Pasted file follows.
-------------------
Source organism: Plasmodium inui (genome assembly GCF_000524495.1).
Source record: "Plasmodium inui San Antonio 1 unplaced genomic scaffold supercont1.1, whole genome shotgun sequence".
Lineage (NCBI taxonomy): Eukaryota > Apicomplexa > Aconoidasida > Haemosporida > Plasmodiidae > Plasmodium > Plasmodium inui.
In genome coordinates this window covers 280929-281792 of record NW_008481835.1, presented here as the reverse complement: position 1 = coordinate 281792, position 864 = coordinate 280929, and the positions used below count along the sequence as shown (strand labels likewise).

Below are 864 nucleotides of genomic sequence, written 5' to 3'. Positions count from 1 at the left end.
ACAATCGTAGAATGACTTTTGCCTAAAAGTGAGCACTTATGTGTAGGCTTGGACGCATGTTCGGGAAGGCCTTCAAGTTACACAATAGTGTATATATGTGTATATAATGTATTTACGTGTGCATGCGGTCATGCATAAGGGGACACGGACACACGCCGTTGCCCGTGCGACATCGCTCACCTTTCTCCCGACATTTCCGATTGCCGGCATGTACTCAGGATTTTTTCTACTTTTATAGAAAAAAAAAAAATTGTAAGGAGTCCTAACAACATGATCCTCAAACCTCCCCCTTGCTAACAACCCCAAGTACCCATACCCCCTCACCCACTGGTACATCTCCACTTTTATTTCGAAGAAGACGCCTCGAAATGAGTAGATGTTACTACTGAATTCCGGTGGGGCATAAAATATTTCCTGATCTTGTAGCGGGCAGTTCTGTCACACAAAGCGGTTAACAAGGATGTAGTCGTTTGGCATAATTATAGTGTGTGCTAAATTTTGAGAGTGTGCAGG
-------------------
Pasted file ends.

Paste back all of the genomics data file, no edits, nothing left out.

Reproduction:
Source organism: Plasmodium inui (genome assembly GCF_000524495.1).
Source record: "Plasmodium inui San Antonio 1 unplaced genomic scaffold supercont1.1, whole genome shotgun sequence".
Lineage (NCBI taxonomy): Eukaryota > Apicomplexa > Aconoidasida > Haemosporida > Plasmodiidae > Plasmodium > Plasmodium inui.
In genome coordinates this window covers 280929-281792 of record NW_008481835.1, presented here as the reverse complement: position 1 = coordinate 281792, position 864 = coordinate 280929, and the positions used below count along the sequence as shown (strand labels likewise).

Below are 864 nucleotides of genomic sequence, written 5' to 3'. Positions count from 1 at the left end.
ACAATCGTAGAATGACTTTTGCCTAAAAGTGAGCACTTATGTGTAGGCTTGGACGCATGTTCGGGAAGGCCTTCAAGTTACACAATAGTGTATATATGTGTATATAATGTATTTACGTGTGCATGCGGTCATGCATAAGGGGACACGGACACACGCCGTTGCCCGTGCGACATCGCTCACCTTTCTCCCGACATTTCCGATTGCCGGCATGTACTCAGGATTTTTTCTACTTTTATAGAAAAAAAAAAAATTGTAAGGAGTCCTAACAACATGATCCTCAAACCTCCCCCTTGCTAACAACCCCAAGTACCCATACCCCCTCACCCACTGGTACATCTCCACTTTTATTTCGAAGAAGACGCCTCGAAATGAGTAGATGTTACTACTGAATTCCGGTGGGGCATAAAATATTTCCTGATCTTGTAGCGGGCAGTTCTGTCACACAAAGCGGTTAACAAGGATGTAGTCGTTTGGCATAATTATAGTGTGTGCTAAATTTTGAGAGTGTGCAGG